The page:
Manjushree, the embodiment of transcendent wisdom in Tibetan Buddhism, is a central figure in the iconography of this spiritual tradition. Depicted in the Manjushree Thangka, this bodhisattva represents the pinnacle of insight and understanding, serving as a symbol for the quest for knowledge that lies at the heart of Buddhist practice. The Thangka, a traditional Tibetan painting on fabric, captures the divine essence of Manjushree, illustrating the power of wisdom to dispel the darkness of ignorance.
Manjushree is a bodhisattva associated with prajñā (insight). Manjushri is considered to be the God of Divine Wisdom. According to the Buddhist tradition, he is the founder of Nepalese civilization and the creator of Kathmandu Valley. According to the tradition, he was a Chinese saint and is considered to be one of the Four Great Bodhisattvas of Chinese Buddhism.
The figure of Manjushree is often portrayed wielding a flaming sword in his right hand, symbolising the cutting through of delusion and the illumination of truth. His left hand holds a lotus flower, upon which rests the Prajnaparamita Sutra, a revered Buddhist text that expounds upon the nature of ultimate reality. Together, these attributes reflect the vital role of wisdom in the journey towards enlightenment and spiritual awakening.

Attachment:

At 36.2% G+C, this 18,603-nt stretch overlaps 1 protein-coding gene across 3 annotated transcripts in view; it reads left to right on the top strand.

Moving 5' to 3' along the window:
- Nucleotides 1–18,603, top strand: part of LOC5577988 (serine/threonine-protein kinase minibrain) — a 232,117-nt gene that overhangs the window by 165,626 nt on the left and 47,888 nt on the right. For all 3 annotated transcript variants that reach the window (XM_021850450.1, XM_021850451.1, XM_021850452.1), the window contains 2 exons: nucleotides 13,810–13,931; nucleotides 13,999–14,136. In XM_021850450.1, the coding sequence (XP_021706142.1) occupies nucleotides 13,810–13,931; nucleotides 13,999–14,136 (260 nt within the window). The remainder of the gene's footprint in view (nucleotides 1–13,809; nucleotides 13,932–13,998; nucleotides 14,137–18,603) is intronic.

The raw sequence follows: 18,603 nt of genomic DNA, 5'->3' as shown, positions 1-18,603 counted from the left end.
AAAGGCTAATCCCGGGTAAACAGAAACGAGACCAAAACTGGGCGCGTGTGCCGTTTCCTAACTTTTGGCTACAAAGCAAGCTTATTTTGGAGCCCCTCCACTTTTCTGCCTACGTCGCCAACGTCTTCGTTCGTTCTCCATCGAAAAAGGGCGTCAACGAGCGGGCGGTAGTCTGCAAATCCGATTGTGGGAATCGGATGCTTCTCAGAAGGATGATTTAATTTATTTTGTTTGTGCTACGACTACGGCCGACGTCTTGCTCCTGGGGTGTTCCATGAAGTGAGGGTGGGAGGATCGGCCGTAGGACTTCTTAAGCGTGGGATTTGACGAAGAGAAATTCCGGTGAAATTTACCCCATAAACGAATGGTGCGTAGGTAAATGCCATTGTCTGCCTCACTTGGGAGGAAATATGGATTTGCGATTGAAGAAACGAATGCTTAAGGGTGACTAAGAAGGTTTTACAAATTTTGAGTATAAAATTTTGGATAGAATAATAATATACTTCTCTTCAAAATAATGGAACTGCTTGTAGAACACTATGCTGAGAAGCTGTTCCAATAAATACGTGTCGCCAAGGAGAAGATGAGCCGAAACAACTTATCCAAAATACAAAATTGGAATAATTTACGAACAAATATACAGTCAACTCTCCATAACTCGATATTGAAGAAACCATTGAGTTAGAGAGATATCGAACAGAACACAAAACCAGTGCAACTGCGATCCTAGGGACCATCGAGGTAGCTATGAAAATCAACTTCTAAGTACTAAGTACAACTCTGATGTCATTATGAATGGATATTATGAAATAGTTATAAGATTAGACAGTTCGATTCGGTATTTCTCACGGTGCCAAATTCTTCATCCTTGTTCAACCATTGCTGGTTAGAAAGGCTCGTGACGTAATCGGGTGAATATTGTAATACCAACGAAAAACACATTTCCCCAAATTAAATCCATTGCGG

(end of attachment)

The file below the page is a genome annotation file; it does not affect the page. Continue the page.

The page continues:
The iconography surrounding Manjushree often includes various symbols, such as the lions upon which he is seated, signifying the fearlessness and authority of wisdom. His radiant aura, depicted through the use of vibrant colours, evokes the illuminating nature of his teachings, and the intricate patterns within the Thangka serve as a reminder of the profound interconnectedness of all phenomena.